Sensing that, after going four games undefeated in qualification and losing only one of the last nine at home, momentum is with his side, Coleman is chomping at the bit for Wales to get going again.

“If I had my way we’d have gone to Israel five days after the Belgium game to keep the momentum going but the fixtures are the way they are and we have to wait until March.

We’re taking everything on a game-by-game basis. My target now is obviously to win against Israel then it’ll be to win the next one and the next one to put ourselves in the best position to get to France in 2016.” The ex-Sociedad manager added.

Whilst coming to the conclusion of the interview, news filters through of Wales’ triumph in the Victory Shield Competition – the first time the Welsh have secured an outright win of the competition since 1948/49 – Coleman is elated that Wales’ focus on their youth is paying off.

“The win is a strong indicator that all of the FAW’s hard work down in the lower levels of Welsh Football is paying off – developing the youth is the name of the game.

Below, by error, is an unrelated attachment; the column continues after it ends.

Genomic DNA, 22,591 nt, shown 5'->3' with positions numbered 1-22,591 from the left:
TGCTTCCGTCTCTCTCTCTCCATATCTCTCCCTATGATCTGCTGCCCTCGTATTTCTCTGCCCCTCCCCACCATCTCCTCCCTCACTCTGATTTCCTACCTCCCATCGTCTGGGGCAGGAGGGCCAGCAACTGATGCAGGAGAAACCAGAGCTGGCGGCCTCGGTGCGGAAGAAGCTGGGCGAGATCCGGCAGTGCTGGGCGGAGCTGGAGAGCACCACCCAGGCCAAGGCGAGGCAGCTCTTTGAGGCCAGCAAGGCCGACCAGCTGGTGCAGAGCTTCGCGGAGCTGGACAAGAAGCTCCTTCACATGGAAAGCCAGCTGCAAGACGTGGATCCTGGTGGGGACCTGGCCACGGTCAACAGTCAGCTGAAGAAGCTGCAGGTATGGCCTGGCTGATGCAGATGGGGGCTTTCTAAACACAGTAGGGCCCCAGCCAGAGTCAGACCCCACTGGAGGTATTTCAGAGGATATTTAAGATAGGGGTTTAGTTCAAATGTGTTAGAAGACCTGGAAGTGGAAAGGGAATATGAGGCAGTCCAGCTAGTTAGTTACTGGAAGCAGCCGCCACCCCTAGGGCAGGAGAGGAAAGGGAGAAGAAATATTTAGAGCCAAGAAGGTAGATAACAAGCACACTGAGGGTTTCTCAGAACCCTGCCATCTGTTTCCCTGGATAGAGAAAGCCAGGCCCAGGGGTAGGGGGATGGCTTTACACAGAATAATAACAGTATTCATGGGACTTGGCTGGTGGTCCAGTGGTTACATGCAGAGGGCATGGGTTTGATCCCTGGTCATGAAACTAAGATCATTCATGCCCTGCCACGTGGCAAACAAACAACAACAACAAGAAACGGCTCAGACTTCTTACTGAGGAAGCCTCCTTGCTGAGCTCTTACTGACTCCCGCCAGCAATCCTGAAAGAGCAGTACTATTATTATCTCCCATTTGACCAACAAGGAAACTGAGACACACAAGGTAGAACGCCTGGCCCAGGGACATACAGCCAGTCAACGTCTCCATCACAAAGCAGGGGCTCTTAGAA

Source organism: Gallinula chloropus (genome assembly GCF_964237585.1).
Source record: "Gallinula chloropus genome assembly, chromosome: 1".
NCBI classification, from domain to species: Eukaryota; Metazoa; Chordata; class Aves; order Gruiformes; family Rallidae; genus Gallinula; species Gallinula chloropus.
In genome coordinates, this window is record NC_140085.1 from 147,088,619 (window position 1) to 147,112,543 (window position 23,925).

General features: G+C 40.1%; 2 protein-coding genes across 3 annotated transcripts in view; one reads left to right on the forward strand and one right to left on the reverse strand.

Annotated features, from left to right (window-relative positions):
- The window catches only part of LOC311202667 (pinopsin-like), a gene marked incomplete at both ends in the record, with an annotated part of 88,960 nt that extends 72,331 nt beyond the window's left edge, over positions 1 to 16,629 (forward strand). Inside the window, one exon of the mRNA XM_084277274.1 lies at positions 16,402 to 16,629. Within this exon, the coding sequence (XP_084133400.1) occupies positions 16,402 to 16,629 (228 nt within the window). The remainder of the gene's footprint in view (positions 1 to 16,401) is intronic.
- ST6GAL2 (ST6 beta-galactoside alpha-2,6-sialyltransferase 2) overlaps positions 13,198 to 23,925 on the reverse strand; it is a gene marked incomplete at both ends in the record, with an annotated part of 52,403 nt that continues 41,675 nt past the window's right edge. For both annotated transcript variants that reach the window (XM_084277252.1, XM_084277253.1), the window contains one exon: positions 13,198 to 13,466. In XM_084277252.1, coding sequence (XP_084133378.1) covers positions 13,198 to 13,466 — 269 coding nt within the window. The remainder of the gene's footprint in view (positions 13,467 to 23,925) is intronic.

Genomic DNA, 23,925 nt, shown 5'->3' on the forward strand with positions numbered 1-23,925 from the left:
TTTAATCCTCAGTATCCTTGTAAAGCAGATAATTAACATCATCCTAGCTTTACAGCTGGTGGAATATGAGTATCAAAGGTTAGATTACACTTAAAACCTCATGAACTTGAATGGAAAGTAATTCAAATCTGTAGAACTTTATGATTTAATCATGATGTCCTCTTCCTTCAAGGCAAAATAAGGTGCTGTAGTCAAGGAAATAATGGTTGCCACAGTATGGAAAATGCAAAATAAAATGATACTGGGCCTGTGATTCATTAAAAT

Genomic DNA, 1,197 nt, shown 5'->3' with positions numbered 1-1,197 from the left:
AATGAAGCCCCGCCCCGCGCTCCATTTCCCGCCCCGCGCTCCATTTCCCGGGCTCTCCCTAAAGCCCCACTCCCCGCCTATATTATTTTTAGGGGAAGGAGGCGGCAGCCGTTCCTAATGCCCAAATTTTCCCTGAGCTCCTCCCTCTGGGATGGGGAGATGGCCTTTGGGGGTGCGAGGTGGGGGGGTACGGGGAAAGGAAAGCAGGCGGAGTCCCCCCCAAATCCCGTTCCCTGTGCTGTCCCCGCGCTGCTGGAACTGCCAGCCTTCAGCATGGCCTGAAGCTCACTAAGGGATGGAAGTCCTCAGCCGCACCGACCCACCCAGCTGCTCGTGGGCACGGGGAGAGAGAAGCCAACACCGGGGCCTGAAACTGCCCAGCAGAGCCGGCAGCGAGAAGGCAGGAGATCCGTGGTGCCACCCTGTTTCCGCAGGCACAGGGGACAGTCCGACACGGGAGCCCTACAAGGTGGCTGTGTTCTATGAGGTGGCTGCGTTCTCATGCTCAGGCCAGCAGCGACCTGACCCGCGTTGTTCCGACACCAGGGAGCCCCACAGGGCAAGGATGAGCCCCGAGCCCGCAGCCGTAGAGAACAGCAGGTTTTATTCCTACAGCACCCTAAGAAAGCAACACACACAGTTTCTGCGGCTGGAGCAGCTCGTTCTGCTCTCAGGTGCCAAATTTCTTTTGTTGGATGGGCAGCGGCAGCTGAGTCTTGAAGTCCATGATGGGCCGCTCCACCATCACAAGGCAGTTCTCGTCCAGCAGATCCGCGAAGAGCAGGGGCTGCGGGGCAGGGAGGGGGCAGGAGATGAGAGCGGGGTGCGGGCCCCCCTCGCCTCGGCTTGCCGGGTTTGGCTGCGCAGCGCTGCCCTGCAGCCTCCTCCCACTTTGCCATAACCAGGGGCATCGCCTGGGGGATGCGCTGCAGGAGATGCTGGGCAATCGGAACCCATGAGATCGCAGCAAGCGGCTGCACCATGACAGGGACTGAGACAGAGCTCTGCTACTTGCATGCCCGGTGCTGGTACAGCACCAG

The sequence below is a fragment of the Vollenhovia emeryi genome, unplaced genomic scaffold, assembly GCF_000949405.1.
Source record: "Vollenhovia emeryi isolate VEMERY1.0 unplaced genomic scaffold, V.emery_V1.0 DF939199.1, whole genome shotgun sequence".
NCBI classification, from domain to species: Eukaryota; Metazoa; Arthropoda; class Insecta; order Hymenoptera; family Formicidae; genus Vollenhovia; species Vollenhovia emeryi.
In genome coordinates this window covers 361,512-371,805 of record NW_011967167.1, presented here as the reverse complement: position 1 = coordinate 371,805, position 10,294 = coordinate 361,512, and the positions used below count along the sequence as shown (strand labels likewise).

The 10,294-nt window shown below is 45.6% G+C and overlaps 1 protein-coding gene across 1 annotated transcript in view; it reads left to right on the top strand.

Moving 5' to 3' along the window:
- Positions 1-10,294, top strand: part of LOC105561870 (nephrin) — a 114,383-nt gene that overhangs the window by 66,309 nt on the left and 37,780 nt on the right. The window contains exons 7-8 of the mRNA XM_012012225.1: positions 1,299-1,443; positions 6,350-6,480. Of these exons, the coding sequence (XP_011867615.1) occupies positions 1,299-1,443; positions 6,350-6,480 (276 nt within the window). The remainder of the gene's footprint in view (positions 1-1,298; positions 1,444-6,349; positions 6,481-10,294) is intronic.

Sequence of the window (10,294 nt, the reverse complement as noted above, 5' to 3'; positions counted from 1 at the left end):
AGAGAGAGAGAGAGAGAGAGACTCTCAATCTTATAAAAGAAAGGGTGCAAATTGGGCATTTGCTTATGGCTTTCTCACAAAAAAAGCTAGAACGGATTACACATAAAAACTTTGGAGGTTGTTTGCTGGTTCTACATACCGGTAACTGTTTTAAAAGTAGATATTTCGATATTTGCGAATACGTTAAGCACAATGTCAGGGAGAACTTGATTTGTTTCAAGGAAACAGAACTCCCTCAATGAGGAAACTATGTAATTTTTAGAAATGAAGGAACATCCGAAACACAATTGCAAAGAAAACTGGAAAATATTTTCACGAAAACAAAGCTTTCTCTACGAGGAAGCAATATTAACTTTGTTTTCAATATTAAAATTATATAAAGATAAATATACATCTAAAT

“We’ve got to make sure we’re coaching them right, treating them right and making sure they develop correctly.”

One thing is for sure – if the youth follow the example that the senior national side is setting right now then future is very, very bright for Welsh football!


Brussels will show what Bale and Co. are really made of!

The best start to a qualifying campaign for 12 years, undefeated after three games, leading two recent World Cup Finalists at the top of their group – it sounds like it has been a great few months for Welsh Football.

On Sunday though they’ll face their toughest test of the group to date as Chris Coleman and his men head to Belgium to face one of the most complete sides in Europe in their own backyard. Read on to see how we assess Wales’ chances!

The Story so Far:

Despite the numerous plus points mentioned earlier on, Wales’ start hasn’t been without its difficulties – each of the three matches played so far have brought their own problems.

In Andorra the pitch was a talking point, to say the least.

The Welsh were the first team to play on the artificial pitch and it was clear to see that the surface hadn’t had the required attention from Mother Nature that it needed – a splash of rain beforehand would’ve made for a completely different match.

Nonetheless, victories earned through adversity build character.

That character was thoroughly tested throughout the next international window as, with a midfield ravaged by injury, Wales had to switch to 5-3-2 to keep Bosnia honest before an early injury and a sending off made the Cyprus clash much more complicated than it should have been.